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Gwyneth Paltrow’s Goop sued because of allegedly exploding ‘vagina’ candles

·3-min read
 (Getty Images)
(Getty Images)

Actress Gwyneth Paltrow’s company Goop has been sued because one of their so-called “vagina” candles allegedly exploded.

The class-action lawsuit was launched by a man who says he bought the $75 “This smells like my vagina” scented candle, claiming it could have ended his life when it exploded.

The company said in a statement to media outlets: “We’re confident this claim is frivolous and an attempt to secure an outsized payout from a press-heavy product. We stand behind the brands we carry and the safety of the products we sell. Here, Heretic—the brand that supplies the candle— has substantiated the product’s performance and safety through industry-standard testing.”

The Texas man says the candle “exploded” in his bedroom. The class-action complaint was filed in the US District Court for the Central District of California and demands payment for those who have “through no fault of their own, purchased defective and dangerous vagina-scented candles”.

The plaintiff, Colby Watson, says he bought the candle on 14 January 2021 via the Goop website. He claims in the complaint that he lit the candle on 6 February on his bedroom nightstand. He added that it had become “engulfed in high flames” about three hours later. He said the room was filled with smoke and that the nightstand was left with a black ring on it.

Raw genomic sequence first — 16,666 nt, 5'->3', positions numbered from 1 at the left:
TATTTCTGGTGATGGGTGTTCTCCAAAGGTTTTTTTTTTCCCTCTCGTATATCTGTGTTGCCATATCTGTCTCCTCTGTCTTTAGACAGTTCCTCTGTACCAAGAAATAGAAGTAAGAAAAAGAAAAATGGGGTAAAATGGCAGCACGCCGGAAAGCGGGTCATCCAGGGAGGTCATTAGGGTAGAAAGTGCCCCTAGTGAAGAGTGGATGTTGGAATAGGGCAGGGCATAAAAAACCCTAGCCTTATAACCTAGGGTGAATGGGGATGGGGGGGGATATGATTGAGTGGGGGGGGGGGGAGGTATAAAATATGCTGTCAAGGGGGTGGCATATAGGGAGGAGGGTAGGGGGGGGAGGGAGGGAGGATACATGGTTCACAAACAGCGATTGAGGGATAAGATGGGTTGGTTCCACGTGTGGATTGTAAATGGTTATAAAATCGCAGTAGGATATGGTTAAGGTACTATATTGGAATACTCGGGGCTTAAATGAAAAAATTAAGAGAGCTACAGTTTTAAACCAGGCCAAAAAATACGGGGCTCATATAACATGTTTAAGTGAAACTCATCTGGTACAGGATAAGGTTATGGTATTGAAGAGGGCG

While the jar the candle was in was charred, it didn’t break despite reportedly exploding.

Jody Thompson, 50, of north London, wrote for The Guardian in a piece published on 19 March 2021 that “all hell was unleashed” on the second night she lit the candle.

“A few minutes after I lit the candle, it exploded. Flames roared half a metre out of the jar and bits of molten wax flew out as it fizzed and spat. We couldn’t get near it to blow it out as the flames were so ferocious, and we didn’t want to throw water on it for fear of splashing molten wax everywhere. Luckily, I had placed it on concrete, at the base of what was once a fireplace,” Ms Thompson wrote.

She added: “After what seemed like an age, but was probably no more than five minutes, the flames subsided and I could blow the candle out. The charred jar and melted label were testament to how hot it had become.”

A warning on the candle says not to burn the candle for more than two hours each time it’s used. Mr Watson said in the legal filing that the warning is not enough. Calling the candles “inherently dangerous,” he said the company has failed to warn consumers that the candles could cause injuries.

The complaint claims that Goop “knew that the candles were defective” and argues that Mr Watson and others “experienced and/or will experience significant damages, including but not limited to mental anguish and/or physical injuries, loss of the use of their candles, time spent seeking to have their candles replaced, and money lost on the purchase of new, safe candles”.

The complaint asks for a trial with a jury, triple compensation, and punitive damages.

When reached byThe Independent, a Goop spokesperson declined to go beyond the company’s initial statement.

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